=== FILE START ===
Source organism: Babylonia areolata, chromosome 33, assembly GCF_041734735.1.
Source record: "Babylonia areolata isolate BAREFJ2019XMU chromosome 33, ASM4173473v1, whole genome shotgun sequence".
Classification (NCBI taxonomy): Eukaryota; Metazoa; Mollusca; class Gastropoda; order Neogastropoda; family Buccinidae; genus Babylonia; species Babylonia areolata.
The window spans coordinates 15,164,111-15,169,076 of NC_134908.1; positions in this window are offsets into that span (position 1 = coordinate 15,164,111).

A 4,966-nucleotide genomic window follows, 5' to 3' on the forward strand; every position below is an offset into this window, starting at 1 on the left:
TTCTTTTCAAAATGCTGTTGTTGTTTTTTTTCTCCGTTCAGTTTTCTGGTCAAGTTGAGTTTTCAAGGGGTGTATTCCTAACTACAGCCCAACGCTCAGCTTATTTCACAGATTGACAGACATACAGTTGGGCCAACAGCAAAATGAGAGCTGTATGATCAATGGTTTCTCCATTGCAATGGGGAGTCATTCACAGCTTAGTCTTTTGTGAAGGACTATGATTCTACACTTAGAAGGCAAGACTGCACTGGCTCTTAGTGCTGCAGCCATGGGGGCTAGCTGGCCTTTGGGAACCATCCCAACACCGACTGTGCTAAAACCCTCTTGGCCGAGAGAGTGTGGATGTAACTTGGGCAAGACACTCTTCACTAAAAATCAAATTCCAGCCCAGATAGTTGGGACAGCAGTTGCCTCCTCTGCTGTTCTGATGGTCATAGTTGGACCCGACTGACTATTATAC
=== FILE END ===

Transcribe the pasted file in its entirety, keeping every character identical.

Source organism: Babylonia areolata, chromosome 33, assembly GCF_041734735.1.
Source record: "Babylonia areolata isolate BAREFJ2019XMU chromosome 33, ASM4173473v1, whole genome shotgun sequence".
Classification (NCBI taxonomy): Eukaryota; Metazoa; Mollusca; class Gastropoda; order Neogastropoda; family Buccinidae; genus Babylonia; species Babylonia areolata.
The window spans coordinates 15,164,111-15,169,076 of NC_134908.1; positions in this window are offsets into that span (position 1 = coordinate 15,164,111).

A 4,966-nucleotide genomic window follows, 5' to 3' on the forward strand; every position below is an offset into this window, starting at 1 on the left:
TTCTTTTCAAAATGCTGTTGTTGTTTTTTTTCTCCGTTCAGTTTTCTGGTCAAGTTGAGTTTTCAAGGGGTGTATTCCTAACTACAGCCCAACGCTCAGCTTATTTCACAGATTGACAGACATACAGTTGGGCCAACAGCAAAATGAGAGCTGTATGATCAATGGTTTCTCCATTGCAATGGGGAGTCATTCACAGCTTAGTCTTTTGTGAAGGACTATGATTCTACACTTAGAAGGCAAGACTGCACTGGCTCTTAGTGCTGCAGCCATGGGGGCTAGCTGGCCTTTGGGAACCATCCCAACACCGACTGTGCTAAAACCCTCTTGGCCGAGAGAGTGTGGATGTAACTTGGGCAAGACACTCTTCACTAAAAATCAAATTCCAGCCCAGATAGTTGGGACAGCAGTTGCCTCCTCTGCTGTTCTGATGGTCATAGTTGGACCCGACTGACTATTATAC